Inside: Is the Jamaican dancehall musician a playboy or a conscious lyricist? Plus, the new album, video release, live shows in Florida, New York and Ontario, Canada and a critique of Sorry.
The conscious-driven lyrics and commentary in his songs are usually about the things that happen in daily life. The Jamaican reggae and dancehall artist I-Octane seems ready to talk about all of it, from beauty standards to being in love, his girlfriend stretching out his T-shirt to suicide and a higher power, even some things most people try to overlook.
In a sea of songs that do unintentional harm his lyrics rise above, simply because they are authentic and address real issues going on around him.
His high energy live performances are unbeatable, hence the name I-Octane. The fuelled physicality he exercises on stage is the opposite of what the classic idealized version of overseas reggae performers outside of Jamaica are supposed to be like, stereotypically calm, relaxed and laid back even with the flashing of the proverbial dreadlocks. Irie.
I-Octane is quintessentially dancehall in all its diversity. He is his own reggae-style-MC hype man on stage, imparting stories, commentary, interacting with the audience in Jamaican patios, working the entire platform, jumping to the rhythm of his live band, inviting women to “dance” with him, his shirt invitingly undone like a ‘70s disco king in his trademark dark shades and sometimes donning lavish gold chains around his neck.
In a vehicle on his way to Canada after a special appearance at the famed SOB’s in New York on April 17, the singer-songwriter made sure that everyone knew that April 29 was his birthday and again in a video promoting his live show in Brampton (a city in the Greater Toronto Area or GTA as opposed to the City of Toronto) to take place on April 30. He turned 38. He’s doing several live shows in Canada, the U.S. and the Caribbean, including appearances on Hot 97 in New York and 103.5 the Beat with Papa Keith in Miami that coincided with a release party, to support his new album.
Despite looking, sounding and acting like a playboy I-Octane integrates positive and socially conscious topics into his work intentionally. His rockstar persona doesn’t mesh with the lyrics or the titles of his songs. Some of his most popular songs to date include Mama You Alone, and No Love Inna Dem.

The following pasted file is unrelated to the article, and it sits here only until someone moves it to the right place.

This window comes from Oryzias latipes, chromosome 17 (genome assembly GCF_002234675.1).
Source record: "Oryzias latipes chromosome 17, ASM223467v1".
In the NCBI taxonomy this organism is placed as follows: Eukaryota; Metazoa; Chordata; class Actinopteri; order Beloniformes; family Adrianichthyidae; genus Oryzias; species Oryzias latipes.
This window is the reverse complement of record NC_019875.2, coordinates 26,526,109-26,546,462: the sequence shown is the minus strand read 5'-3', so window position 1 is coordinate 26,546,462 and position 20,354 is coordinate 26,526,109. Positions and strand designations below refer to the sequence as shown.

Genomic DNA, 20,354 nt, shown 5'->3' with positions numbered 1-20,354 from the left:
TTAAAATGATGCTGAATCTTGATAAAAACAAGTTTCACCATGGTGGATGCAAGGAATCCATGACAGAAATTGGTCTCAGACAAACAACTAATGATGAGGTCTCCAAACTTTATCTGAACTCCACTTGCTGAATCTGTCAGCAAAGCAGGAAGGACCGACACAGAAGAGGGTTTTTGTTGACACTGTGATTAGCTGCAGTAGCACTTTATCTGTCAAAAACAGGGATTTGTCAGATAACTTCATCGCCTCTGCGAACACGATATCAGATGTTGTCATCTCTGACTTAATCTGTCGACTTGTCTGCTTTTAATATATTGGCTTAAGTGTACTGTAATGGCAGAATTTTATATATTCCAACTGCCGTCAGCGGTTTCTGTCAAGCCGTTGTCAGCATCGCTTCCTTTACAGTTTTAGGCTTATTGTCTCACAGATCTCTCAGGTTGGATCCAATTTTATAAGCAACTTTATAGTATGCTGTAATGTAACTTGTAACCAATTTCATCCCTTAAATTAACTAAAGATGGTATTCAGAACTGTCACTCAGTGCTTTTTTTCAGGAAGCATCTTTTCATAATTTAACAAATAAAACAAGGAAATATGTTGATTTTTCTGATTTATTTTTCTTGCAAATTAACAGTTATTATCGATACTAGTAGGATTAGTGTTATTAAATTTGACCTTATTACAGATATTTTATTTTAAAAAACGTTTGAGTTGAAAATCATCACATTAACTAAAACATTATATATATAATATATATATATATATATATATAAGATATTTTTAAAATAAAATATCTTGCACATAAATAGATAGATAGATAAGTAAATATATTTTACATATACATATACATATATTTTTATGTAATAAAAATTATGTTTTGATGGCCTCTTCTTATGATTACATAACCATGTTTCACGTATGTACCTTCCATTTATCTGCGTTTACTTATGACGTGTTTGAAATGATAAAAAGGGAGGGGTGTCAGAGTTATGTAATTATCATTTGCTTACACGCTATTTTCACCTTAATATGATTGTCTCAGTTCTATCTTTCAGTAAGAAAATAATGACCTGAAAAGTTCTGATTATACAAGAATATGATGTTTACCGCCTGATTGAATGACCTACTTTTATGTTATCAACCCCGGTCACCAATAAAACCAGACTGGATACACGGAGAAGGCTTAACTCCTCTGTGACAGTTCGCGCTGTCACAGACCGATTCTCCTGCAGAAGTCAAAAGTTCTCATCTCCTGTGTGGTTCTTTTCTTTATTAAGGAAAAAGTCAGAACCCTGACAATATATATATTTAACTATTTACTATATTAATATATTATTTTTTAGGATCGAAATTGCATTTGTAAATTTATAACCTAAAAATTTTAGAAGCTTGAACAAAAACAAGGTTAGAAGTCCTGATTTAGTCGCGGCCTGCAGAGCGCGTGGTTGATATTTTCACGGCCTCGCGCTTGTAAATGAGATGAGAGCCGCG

He sees the unhealthy obsession in young people believing that they have to bleach their skin, in Black Skin, as detrimental to culture as gun violence, which he addresses in his real-talk scheduled appearances on his Facebook page. He writes about rising above the things that stand in his way in Rise Above, the first song on the album. You’re Beautiful, Loyalty, Greatness, Selassie I Work, and Self Made are just some of the aptly titled music on the recently released 15-song album, I Am Great, created with Billboard-charting producer Troy “Troyton Music” Hinds.
This last song got me dancing in my seat and thinking about perseverance. That’s what the power of music can do to get you to look beyond your current situation, beyond the now.
Many subgenres of reggae and dancehall are represented on the new album and showcases his talent. He released several singles from the album and visuals leading up to its full release, including the hit Sorry and the song’s music video.
For Sorry, I-Octane walks into a church like a confident classically-trained virtuoso. His overcoat fitting just so. Dreads flowing down his back, he takes a seat at the piano, plays the instrumental part and sings a tune millions of us have heard many times before. I-Octane, whose name is Byiome Muir, begins and ends Sorry with a melody that sounds very much like a sample of English singer-songwriter Phil Collin’s song Another Day in Paradise. One crucial difference is that in the middle part of the song Muir sings an apology.
Where Collins sings, “She calls out to the man on the street / ‘Sir, can you help me? / It’s cold and I’ve nowhere to sleep / Is there somewhere you can tell me?’” Muir sings “All who me hurt more than words can explain / from yuh nuh deserve it I’m sorry / Inflicted wounds cause you heartaches and pains / Oh God I’m sorry … ”
Muir continues in a musical confession on one knee with open arms raised to the altar: “Anybody weh me hurt out there me say me sorry” and in the middle, over two verses, he asks God, his brother, his children and their mother for their forgiveness — while playing a similarly haunting, but quieter, theme in repetition on the piano.
He sings in Jamaican patois and standard English throughout most of Sorry and uses autotune sparingly, although unnecessarily. Autotune is usually used when someone’s voice is on the weaker side, to cover up the flaws and imperfections. I-Octane doesn’t need the vocal assistance. In any case, it sounds like another instrument and becomes stylized like a part of his sound.
For his enigmatic presence alone it’s worth seeing him live in concert. His powerful lyrics will carry him far as a performer, much farther than it already has. Sorry is the perfect song to help get him there.
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